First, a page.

Question Video: Factorizing Trinomials by Taking Out the Greatest Common Factor | Nagwa Question Video: Factorizing Trinomials by Taking Out the Greatest Common Factor | Nagwa

# Question Video: Factorizing Trinomials by Taking Out the Greatest Common Factor

Factorize fully 24π₯β΅ β 34π₯Β³ + 12π₯.

04:25

### Video Transcript

Factor fully 24π₯ to the fifth power minus 34π₯ cubed plus 12π₯.

In order to factor this, we first want to check and see if any of these terms have common factors. We notice that all three coefficients are even, which means they have a factor of two. And then we see that they all have at least one π₯, which means we can factor out an π₯. If we factor two π₯ out of 24π₯ to the fifth power, we get 12π₯ to the fourth power. If we factor two π₯ out of negative 34π₯ cubed, we get negative 17π₯ squared. And factoring out a two π₯ from 12π₯ leaves us with positive six.

Here, weβre dealing with a higher-order polynomial, and so we probably need a new strategy to help us factorize fully. And one of those strategies is to use π’-substitution. If we let π’ equal π₯ squared, then we can rewrite 12π₯ to the fourth power as 12 times π’ squared. π’ squared is equal to π₯ squared squared, which is π₯ to the fourth power. Our second term then becomes 17π’, and the six stays the same. We do this because weβre more used to working with polynomials with a degree of two.

This doesnβt fully solve our problem though because we still have a leading coefficient of 12, which means weβll have lots of factors to consider. Weβll have to consider the factors of 12 and the factors of six. With 12, we have one and 12, two and six, or three and four. With six, we have one and six or two and three. If we start with the factors one and 12, weβll have π’ times 12π’ and then we could consider one and six. We have to multiply the outsides and the insides, and they have to add together to equal negative 17. This means that both values should be negative because they need to multiply together to equal positive six. In this case, weβd have negative six π’ minus 12π’, which is close. Itβs negative 18π’, but itβs not the exact factors.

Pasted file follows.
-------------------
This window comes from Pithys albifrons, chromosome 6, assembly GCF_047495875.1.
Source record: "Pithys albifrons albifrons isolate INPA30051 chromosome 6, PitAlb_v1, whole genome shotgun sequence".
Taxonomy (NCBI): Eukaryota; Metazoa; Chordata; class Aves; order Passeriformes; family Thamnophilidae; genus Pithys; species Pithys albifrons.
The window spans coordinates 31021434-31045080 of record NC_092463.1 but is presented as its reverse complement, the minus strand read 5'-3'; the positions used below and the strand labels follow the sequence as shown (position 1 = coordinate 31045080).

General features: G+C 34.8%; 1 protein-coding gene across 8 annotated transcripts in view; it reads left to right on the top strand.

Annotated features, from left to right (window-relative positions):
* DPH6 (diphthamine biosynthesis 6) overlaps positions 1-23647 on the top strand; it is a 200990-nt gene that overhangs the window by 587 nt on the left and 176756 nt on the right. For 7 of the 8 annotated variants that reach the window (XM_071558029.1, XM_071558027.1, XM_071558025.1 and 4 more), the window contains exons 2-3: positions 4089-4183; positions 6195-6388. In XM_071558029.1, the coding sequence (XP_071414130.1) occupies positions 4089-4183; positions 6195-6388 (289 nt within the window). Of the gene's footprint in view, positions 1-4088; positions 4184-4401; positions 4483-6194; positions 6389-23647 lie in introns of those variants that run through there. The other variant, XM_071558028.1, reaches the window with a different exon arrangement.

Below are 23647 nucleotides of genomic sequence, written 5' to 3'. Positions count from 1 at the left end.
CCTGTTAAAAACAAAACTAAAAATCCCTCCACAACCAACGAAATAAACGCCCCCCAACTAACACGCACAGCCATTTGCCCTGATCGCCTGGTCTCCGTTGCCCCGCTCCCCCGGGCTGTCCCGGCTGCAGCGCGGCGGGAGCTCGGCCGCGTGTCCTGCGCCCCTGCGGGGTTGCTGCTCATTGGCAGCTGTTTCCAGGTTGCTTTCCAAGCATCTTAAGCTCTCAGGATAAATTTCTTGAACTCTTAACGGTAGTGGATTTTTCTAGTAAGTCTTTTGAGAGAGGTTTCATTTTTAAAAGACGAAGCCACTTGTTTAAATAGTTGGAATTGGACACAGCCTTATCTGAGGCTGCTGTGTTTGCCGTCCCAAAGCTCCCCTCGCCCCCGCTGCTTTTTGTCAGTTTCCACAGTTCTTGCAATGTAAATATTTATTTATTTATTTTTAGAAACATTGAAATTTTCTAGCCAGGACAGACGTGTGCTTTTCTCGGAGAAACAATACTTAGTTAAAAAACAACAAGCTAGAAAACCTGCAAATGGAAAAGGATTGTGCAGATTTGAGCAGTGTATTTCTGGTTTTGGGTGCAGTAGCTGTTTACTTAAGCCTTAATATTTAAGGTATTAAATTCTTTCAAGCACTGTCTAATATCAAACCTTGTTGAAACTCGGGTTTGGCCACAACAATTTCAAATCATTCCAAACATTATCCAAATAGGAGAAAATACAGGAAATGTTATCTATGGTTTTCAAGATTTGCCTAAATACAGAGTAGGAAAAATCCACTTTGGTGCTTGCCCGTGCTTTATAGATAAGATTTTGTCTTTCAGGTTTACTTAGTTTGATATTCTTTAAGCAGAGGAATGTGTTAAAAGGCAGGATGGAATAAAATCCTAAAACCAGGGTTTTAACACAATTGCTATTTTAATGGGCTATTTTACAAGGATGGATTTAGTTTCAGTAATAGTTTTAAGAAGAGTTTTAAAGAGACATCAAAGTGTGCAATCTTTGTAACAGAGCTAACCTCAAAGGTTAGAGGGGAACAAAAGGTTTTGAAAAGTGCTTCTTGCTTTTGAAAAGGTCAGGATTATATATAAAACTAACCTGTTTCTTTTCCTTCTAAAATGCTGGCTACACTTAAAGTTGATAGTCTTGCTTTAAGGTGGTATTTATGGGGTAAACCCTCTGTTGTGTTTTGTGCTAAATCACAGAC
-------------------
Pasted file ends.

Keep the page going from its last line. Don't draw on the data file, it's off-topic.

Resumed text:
If we tried to switch the six and one, weβd be multiplying negative six by 12π’, which is negative 72π’, far too much. We can move on to two and three. In this case, weβd have negative three π’ minus 24π’. Negative 27π’ doesnβt work. Now, we could systematically keep working through all the options until we find the correct one. Another strategy is to look at these factors and see if you can find pairs that would add up to negative 17. We know that the factors of six will all need to be negative. So we might think six times negative three is negative 18 plus two times negative two, which is negative four. But negative 18 minus four is not the right value.

But what about three times negative three, which is negative nine, and four times negative two, which is negative eight? Negative nine plus negative eight does equal negative 17. And that means we need three π’ to be multiplied by negative three, so we put those on the outside. And we need four π’ to be multiplied by negative two, so we put both of those on the inside. Itβs probably worth quickly checking our work here. Three π’ times four π’ is 12π’ squared. Three π’ times negative three is negative nine π’. Negative two times negative four π’ is negative eight π’. And negative two times negative three is positive six, which does equal 12π’ squared minus 17π’ plus six.

Now that we have this factorized form and it doesnβt appear that we can factor anything else, we want to substitute back in π₯ squared for π’, so that we have two π₯ times three π₯ squared minus two times four π₯ squared minus three.

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